Did Israel Deserve Redemption?

Jewish texts have much to say on this subject.

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You will watch it until the 14th day of this month and the whole congregation of the community of Israel will slaughter it at twilight.

They will take from the blood and place it on the two doorposts and the lintel of the houses in which you will eat it" (Exodus 12:1-3, 6-7).

On the 10th day, the Israelites are to buy a lamb. They hold onto the lamb for four days, and then slaughter it on the 14th. Why do they have to buy the lamb early? Or, put another way, why do they have to wait four more days to be redeemed after they have already bought the lamb? This question serves as an exegetical hook for a midrash that really addresses the larger question of whether Israel merited redemption.

"'And you shall keep it' (Exodus 12:6). Why did Scripture make the purchase of the lamb four days prior to the slaughtering? Rabbi Matia b. Heresh said, 'I passed over you and saw you and behold, it was your time of loving' (Ezekiel 16:8). The time of the promise that God had made to Abraham concerning the redemption of his children was up. But the people did not have any mitzvot to perform in order to be redeemed, as it says, 'your breasts were formed and your hair was grown, but you were naked and bare' (Ezekiel 16:8), bare of any mitzvot." (Mekhilta d'Rabbi Ishmael 5).

Nothing to Merit Redemption

According to the Mekhilta, God promised that the people would be redeemed at a certain time, but they had not done anything to merit redemption. The Mekhilta then reframes the reader's perception of the Exodus narrative by referencing the prophecy of Ezekiel who describes Israel in harsh terms. Ezekiel describes Israel as an abandoned baby girl, unwashed and unswaddled, "abandoned in an open field" (Ezekiel 16:5), whom God takes care of out of compassion.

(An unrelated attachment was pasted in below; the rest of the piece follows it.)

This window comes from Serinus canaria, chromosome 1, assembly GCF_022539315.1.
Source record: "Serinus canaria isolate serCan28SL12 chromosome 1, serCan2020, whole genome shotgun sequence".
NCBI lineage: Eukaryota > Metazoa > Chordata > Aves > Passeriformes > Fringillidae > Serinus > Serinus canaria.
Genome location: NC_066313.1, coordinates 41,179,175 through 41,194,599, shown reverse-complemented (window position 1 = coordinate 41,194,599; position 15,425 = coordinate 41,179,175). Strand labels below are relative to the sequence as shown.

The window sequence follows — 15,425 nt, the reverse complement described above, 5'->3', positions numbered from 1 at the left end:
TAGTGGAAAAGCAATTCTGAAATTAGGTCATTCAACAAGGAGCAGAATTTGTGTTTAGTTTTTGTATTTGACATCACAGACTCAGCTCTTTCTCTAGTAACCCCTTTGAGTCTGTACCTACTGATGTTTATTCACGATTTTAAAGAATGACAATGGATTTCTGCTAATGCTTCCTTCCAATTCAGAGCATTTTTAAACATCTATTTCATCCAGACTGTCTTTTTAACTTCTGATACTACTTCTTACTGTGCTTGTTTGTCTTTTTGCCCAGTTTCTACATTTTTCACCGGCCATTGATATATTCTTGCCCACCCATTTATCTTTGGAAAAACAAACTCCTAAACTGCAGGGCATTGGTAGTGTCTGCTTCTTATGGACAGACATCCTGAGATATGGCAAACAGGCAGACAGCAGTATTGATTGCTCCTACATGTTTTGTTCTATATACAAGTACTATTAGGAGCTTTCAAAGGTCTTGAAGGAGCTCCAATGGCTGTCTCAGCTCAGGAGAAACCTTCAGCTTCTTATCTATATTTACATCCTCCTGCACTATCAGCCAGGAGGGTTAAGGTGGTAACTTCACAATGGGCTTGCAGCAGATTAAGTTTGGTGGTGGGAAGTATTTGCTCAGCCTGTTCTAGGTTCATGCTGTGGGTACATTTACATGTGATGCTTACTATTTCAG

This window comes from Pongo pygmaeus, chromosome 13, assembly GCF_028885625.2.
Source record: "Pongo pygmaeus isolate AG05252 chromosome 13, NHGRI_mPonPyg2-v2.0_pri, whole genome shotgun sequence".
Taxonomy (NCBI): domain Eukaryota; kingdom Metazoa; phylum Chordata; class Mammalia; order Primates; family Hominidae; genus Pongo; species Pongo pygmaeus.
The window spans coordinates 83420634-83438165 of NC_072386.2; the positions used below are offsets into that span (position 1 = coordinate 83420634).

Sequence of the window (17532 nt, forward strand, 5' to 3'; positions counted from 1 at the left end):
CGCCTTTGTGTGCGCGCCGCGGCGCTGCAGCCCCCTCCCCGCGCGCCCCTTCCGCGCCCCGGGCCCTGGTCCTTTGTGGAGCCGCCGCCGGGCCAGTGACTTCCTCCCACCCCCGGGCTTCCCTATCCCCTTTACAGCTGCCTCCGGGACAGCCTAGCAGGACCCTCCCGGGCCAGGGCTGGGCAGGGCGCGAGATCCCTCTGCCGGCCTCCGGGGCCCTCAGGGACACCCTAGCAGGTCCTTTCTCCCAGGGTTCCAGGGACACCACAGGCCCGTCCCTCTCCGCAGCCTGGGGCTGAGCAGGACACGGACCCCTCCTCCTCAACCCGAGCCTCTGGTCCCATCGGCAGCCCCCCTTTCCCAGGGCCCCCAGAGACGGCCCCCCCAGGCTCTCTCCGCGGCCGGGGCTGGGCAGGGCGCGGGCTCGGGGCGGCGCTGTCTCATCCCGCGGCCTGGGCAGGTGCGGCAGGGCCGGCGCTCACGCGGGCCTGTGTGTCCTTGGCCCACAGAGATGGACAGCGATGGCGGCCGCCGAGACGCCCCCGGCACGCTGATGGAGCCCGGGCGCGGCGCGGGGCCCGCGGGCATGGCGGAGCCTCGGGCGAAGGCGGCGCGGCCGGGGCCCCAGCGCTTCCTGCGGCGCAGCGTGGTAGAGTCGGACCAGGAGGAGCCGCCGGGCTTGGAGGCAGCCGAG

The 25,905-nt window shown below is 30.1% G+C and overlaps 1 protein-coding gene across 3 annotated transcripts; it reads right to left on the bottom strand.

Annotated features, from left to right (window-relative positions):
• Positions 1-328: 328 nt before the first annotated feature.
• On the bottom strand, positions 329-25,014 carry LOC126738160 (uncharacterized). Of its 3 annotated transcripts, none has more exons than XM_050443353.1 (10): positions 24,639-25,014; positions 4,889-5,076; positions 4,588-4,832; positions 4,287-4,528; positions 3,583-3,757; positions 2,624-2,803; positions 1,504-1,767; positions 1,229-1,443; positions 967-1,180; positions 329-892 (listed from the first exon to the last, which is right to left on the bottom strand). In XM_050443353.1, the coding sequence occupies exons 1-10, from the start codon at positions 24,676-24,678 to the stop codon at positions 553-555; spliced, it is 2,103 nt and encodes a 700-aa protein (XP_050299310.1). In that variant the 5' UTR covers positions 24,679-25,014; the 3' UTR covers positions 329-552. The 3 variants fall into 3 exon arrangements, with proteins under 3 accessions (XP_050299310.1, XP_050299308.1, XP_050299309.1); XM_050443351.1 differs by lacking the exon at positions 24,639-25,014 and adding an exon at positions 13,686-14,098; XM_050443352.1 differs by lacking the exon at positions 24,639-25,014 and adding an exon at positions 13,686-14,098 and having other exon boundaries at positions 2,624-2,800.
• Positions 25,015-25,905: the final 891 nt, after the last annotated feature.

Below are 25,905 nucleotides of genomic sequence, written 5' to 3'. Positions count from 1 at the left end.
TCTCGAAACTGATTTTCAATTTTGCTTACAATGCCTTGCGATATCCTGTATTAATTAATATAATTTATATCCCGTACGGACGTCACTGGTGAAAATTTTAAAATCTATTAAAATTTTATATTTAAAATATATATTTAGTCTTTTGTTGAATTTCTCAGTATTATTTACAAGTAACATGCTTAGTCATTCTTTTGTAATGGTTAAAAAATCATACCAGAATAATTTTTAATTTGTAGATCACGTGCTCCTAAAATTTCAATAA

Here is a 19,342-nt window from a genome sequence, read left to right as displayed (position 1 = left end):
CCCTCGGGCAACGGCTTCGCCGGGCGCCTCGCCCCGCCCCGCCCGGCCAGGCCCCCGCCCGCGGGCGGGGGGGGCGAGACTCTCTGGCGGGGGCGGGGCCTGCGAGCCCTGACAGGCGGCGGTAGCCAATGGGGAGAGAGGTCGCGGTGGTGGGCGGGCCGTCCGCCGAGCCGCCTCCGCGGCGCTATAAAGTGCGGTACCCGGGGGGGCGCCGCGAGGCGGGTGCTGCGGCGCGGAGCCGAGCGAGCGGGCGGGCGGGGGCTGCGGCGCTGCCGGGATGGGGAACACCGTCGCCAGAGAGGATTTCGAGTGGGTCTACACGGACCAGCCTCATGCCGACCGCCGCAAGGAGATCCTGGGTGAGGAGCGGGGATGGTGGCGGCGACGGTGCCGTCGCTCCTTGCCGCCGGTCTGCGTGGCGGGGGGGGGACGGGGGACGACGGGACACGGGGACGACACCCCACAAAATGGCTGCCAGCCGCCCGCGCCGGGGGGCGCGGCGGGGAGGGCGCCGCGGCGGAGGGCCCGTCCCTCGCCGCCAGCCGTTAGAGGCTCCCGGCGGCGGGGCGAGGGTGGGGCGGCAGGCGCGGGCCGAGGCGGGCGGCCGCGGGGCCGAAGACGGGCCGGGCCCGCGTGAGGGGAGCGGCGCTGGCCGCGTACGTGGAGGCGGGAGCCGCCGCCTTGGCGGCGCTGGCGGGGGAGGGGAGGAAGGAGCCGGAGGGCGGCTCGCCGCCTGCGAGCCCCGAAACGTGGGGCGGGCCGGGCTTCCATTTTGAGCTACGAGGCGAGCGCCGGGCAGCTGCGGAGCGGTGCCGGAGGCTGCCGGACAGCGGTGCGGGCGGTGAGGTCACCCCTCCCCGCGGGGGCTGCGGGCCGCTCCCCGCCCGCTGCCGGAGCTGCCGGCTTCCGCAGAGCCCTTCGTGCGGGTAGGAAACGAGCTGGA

As the passage quoted by the Mekhilta indicates, the girl grows into a young woman, and then God betroths the girl. The extended metaphor continues with the girl becoming unfaithful to her husband. Although the Mekhilta does not quote these particular verses, it will become clear that Ezekiel's negative perception of Israel in Egypt informs this midrashic discussion. The Mekhilta continues with R. Matia b. Heresh's conclusion to his problem. Israel had no particular merit, and…

"Therefore the Holy One gave them two mitzvot--the blood of the paschal lamb and the blood of circumcision--to perform in order to be redeemed, as it says, 'I passed by you and saw you wallowing in your blood, and I said to you, "In your blood, live; in your blood, live!"' (Ezekiel 16:6) For this reason Scripture required the purchase four days ahead of time, for one cannot obtain reward except through deeds."

The repeated phrase "In your blood, live!" is understood as two different mitzvot concerning blood; the same phrase is recited at a circumcision ceremony. The negative view of an Israel lacking merit, however, is not allowed to stand unchallenged. The Mekhilta quotes the opposing view of R. Eliezer haKappar:

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Jeffrey Spitzer is Chair of the Department of Talmud and Rabbinics at Gann Academy, The New Jewish High School, Waltham, Mass., and a member of the Institute's Tichon Fellows Program.